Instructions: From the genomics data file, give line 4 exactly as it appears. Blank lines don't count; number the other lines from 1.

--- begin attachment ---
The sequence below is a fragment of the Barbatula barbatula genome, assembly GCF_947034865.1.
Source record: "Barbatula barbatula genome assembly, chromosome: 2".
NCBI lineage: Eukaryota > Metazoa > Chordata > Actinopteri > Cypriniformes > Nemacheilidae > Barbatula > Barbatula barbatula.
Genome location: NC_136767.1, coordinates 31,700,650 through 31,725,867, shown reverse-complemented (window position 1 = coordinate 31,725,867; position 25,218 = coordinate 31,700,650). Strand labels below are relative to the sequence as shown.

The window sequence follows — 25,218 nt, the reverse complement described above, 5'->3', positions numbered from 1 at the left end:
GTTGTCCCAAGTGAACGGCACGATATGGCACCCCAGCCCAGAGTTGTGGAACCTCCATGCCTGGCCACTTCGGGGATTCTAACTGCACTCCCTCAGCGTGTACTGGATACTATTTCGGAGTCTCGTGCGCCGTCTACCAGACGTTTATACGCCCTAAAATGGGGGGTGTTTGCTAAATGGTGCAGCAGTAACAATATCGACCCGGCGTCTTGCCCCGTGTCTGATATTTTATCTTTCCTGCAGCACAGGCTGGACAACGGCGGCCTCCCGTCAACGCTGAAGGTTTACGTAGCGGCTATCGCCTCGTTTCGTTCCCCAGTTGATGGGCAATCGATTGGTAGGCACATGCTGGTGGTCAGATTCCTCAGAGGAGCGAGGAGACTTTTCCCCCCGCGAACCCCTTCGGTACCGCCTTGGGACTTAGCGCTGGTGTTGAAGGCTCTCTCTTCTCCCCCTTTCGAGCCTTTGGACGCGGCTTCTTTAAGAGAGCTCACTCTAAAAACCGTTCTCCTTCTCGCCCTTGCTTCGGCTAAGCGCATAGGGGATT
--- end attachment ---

Genome location: NC_136767.1, coordinates 31,700,650 through 31,725,867, shown reverse-complemented (window position 1 = coordinate 31,725,867; position 25,218 = coordinate 31,700,650). Strand labels below are relative to the sequence as shown.